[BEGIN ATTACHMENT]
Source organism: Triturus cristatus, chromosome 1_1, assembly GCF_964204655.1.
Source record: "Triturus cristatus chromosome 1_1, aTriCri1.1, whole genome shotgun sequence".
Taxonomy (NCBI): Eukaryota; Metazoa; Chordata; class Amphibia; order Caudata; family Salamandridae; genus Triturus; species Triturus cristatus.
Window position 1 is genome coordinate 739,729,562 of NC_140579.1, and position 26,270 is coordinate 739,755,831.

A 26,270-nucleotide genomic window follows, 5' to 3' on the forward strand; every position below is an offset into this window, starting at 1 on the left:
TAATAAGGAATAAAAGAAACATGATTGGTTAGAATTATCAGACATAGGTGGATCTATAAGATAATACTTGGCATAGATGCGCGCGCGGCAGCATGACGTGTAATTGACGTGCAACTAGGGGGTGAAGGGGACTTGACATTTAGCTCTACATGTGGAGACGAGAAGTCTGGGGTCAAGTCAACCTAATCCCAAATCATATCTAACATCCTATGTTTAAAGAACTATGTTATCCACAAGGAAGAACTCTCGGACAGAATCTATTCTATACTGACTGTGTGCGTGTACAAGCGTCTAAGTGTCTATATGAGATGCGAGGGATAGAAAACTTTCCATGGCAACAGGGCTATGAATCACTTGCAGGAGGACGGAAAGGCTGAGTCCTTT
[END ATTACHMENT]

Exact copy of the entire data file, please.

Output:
Source organism: Triturus cristatus, chromosome 1_1, assembly GCF_964204655.1.
Source record: "Triturus cristatus chromosome 1_1, aTriCri1.1, whole genome shotgun sequence".
Taxonomy (NCBI): Eukaryota; Metazoa; Chordata; class Amphibia; order Caudata; family Salamandridae; genus Triturus; species Triturus cristatus.
Window position 1 is genome coordinate 739,729,562 of NC_140579.1, and position 26,270 is coordinate 739,755,831.

A 26,270-nucleotide genomic window follows, 5' to 3' on the forward strand; every position below is an offset into this window, starting at 1 on the left:
TAATAAGGAATAAAAGAAACATGATTGGTTAGAATTATCAGACATAGGTGGATCTATAAGATAATACTTGGCATAGATGCGCGCGCGGCAGCATGACGTGTAATTGACGTGCAACTAGGGGGTGAAGGGGACTTGACATTTAGCTCTACATGTGGAGACGAGAAGTCTGGGGTCAAGTCAACCTAATCCCAAATCATATCTAACATCCTATGTTTAAAGAACTATGTTATCCACAAGGAAGAACTCTCGGACAGAATCTATTCTATACTGACTGTGTGCGTGTACAAGCGTCTAAGTGTCTATATGAGATGCGAGGGATAGAAAACTTTCCATGGCAACAGGGCTATGAATCACTTGCAGGAGGACGGAAAGGCTGAGTCCTTT